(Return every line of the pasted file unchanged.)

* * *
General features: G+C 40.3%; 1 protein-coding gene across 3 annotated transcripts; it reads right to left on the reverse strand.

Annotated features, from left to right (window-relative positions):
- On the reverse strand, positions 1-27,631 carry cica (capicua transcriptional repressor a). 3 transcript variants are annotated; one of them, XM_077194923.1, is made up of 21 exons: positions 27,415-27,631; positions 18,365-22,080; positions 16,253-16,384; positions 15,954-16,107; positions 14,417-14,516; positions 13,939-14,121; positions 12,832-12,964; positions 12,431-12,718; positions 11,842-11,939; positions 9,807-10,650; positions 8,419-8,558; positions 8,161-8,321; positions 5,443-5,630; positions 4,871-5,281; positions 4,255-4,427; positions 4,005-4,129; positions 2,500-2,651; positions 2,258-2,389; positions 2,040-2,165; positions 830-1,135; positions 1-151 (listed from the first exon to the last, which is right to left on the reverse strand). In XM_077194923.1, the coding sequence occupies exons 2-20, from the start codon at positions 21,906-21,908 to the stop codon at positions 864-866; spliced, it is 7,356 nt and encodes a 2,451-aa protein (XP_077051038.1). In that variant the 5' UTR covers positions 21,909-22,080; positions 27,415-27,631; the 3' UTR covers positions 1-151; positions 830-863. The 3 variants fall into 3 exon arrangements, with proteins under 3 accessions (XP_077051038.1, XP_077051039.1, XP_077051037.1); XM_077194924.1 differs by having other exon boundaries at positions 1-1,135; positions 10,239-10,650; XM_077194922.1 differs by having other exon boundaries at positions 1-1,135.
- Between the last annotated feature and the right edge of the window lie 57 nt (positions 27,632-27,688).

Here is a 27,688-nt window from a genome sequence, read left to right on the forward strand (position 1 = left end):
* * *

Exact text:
General features: G+C 40.3%; 1 protein-coding gene across 3 annotated transcripts; it reads right to left on the reverse strand.

Annotated features, from left to right (window-relative positions):
- On the reverse strand, positions 1-27,631 carry cica (capicua transcriptional repressor a). 3 transcript variants are annotated; one of them, XM_077194923.1, is made up of 21 exons: positions 27,415-27,631; positions 18,365-22,080; positions 16,253-16,384; positions 15,954-16,107; positions 14,417-14,516; positions 13,939-14,121; positions 12,832-12,964; positions 12,431-12,718; positions 11,842-11,939; positions 9,807-10,650; positions 8,419-8,558; positions 8,161-8,321; positions 5,443-5,630; positions 4,871-5,281; positions 4,255-4,427; positions 4,005-4,129; positions 2,500-2,651; positions 2,258-2,389; positions 2,040-2,165; positions 830-1,135; positions 1-151 (listed from the first exon to the last, which is right to left on the reverse strand). In XM_077194923.1, the coding sequence occupies exons 2-20, from the start codon at positions 21,906-21,908 to the stop codon at positions 864-866; spliced, it is 7,356 nt and encodes a 2,451-aa protein (XP_077051038.1). In that variant the 5' UTR covers positions 21,909-22,080; positions 27,415-27,631; the 3' UTR covers positions 1-151; positions 830-863. The 3 variants fall into 3 exon arrangements, with proteins under 3 accessions (XP_077051038.1, XP_077051039.1, XP_077051037.1); XM_077194924.1 differs by having other exon boundaries at positions 1-1,135; positions 10,239-10,650; XM_077194922.1 differs by having other exon boundaries at positions 1-1,135.
- Between the last annotated feature and the right edge of the window lie 57 nt (positions 27,632-27,688).

Here is a 27,688-nt window from a genome sequence, read left to right on the forward strand (position 1 = left end):